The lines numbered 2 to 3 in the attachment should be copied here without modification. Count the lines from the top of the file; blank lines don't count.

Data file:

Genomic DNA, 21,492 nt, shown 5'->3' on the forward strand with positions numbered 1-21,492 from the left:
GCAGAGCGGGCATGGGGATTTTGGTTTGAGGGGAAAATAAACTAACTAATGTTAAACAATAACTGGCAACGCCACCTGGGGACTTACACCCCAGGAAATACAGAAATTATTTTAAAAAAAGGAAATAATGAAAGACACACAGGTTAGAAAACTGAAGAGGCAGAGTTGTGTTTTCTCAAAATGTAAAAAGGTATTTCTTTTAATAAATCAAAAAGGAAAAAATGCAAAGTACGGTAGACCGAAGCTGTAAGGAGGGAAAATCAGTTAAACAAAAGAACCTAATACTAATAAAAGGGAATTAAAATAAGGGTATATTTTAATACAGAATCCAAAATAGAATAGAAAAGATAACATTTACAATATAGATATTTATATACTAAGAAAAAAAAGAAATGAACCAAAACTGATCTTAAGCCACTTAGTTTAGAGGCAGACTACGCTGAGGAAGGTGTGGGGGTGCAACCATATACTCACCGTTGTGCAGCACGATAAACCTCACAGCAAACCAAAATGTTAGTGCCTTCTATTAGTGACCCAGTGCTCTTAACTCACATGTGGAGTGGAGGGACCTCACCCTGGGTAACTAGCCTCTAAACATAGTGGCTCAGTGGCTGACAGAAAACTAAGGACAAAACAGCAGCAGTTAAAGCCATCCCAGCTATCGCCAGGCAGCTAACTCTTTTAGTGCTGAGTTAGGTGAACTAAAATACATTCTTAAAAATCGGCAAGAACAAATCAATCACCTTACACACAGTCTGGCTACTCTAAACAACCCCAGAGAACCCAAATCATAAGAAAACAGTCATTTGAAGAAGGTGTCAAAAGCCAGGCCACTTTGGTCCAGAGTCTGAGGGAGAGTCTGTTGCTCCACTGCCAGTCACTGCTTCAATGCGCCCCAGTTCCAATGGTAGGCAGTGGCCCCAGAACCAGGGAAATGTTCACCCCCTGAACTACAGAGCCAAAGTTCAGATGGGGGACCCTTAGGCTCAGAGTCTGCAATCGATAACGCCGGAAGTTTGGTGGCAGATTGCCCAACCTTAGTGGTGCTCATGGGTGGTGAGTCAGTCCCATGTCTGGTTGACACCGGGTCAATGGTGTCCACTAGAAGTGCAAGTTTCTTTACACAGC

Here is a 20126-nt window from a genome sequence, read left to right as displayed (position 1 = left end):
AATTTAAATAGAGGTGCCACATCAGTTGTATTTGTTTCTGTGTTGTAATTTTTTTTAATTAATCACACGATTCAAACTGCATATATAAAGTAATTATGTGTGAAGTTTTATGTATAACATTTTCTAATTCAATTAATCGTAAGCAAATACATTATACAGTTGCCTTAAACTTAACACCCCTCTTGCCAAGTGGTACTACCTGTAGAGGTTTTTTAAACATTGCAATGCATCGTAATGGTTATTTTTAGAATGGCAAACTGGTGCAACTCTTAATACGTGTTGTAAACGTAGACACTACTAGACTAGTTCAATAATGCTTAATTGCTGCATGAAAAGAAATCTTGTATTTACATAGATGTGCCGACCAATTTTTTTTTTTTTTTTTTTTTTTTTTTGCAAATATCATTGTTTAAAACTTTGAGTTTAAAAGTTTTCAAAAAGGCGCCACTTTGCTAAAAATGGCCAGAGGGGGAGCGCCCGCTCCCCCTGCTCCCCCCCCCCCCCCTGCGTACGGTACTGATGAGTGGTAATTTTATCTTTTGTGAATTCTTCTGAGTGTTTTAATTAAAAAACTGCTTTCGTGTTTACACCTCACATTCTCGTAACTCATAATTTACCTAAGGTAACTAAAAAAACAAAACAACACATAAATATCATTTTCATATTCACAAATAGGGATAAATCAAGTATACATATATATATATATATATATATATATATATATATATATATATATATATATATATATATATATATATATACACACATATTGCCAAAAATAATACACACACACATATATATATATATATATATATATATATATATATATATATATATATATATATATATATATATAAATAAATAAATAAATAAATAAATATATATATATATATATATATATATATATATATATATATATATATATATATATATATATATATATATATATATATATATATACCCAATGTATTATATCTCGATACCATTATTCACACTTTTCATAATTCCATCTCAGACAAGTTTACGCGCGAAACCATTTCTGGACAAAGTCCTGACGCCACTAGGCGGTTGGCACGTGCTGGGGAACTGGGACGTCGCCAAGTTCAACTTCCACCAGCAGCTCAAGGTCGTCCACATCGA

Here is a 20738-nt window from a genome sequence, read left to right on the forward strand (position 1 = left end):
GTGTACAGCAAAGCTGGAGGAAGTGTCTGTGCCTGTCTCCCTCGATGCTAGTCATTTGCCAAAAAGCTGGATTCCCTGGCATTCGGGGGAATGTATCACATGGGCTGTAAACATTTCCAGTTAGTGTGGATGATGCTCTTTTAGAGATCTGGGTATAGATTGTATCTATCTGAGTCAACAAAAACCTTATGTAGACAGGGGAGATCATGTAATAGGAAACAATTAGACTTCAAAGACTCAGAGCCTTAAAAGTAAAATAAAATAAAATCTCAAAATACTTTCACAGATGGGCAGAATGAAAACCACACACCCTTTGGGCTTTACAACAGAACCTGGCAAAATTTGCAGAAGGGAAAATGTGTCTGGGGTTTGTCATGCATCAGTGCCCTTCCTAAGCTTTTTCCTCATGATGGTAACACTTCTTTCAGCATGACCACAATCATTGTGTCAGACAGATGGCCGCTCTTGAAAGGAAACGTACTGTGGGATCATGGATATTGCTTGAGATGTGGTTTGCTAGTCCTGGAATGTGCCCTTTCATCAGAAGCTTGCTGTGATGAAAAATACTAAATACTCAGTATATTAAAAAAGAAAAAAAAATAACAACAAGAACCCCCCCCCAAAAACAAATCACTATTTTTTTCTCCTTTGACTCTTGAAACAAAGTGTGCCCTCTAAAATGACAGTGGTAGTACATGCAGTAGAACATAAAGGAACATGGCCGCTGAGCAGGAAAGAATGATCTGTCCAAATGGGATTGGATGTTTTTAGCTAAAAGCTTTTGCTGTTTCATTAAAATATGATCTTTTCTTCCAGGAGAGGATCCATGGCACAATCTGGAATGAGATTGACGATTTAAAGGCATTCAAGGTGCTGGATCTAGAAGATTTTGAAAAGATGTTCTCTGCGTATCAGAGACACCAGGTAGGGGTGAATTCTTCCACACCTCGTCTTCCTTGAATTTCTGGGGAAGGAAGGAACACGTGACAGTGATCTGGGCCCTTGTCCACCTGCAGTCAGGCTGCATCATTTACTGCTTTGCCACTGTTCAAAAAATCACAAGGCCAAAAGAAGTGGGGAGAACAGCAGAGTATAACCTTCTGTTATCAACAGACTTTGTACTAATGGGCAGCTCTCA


GCAGAGCGGGCATGGGGATTTTGGTTTGAGGGGAAAATAAACTAACTAATGTTAAACAATAACTGGCAACGCCACCTGGGGACTTACACCCCAGGAAATACAGAAATTATTTTAAAAAAAGGAAATAATGAAAGACACACAGGTTAGAAAACTGAAGAGGCAGAGTTGTGTTTTCTCAAAATGTAAAAAGGTATTTCTTTTAATAAATCAAAAAGGAAAAAATGCAAAGTACGGTAGACCGAAGCTGTAAGGAGGGAAAATCAGTTAAACAAAAGAACCTAATACTAATAAAAGGGAATTAAAATAAGGGTATATTTTAATACAGAATCCAAAATAGAATAGAAAAGATAACATTTACAATATAGATATTTATATACTAAGAAAAAAAAGAAATGAACCAAAACTGATCTTAAGCCACTTAGTTTAGAGGCAGACTACGCTGAGGAAGGTGTGGGGGTGCAACCATATACTCACCGTTGTGCAGCACGATAAACCTCACAGCAAACCAAAATGTTAGTGCCTTCTATTAGTGACCCAGTGCTCTTAACTCACATGTGGAGTGGAGGGACCTCACCCTGGGTAACTAGCCTCTAAACATAGTGGCTCAGTGGCTGACAGAAAACTAAGGACAAAACAGCAGCAGTTAAAGCCATCCCAGCTATCGCCAGGCAGCTAACTCTTTTAGTGCTGAGTTAGGTGAACTAAAATACATTCTTAAAAATCGGCAAGAACAAATCAATCACCTTACACACAGTCTGGCTACTCTAAACAACCCCAGAGAACCCAAATCATAAGAAAACAGTCATTTGAAGAAGGTGTCAAAAGCCAGGCCACTTTGGTCCAGAGTCTGAGGGAGAGTCTGTTGCTCCACTGCCAGTCACTGCTTCAATGCGCCCCAGTTCCAATGGTAGGCAGTGGCCCCAGAACCAGGGAAATGTTCACCCCCTGAACTACAGAGCCAAAGTTCAGATGGGGGACCCTTAGGCTCAGAGTCTGCAATCGATAACGCCGGAAGTTTGGTGGCAGATTGCCCAACCTTAGTGGTGCTCATGGGTGGTGAGTCAGTCCCATGTCTGGTTGACACCGGGTCAATGGTGTCCACTAGAAGTGCAAGTTTCTTTACACAGC

Here is a 20126-nt window from a genome sequence, read left to right as displayed (position 1 = left end):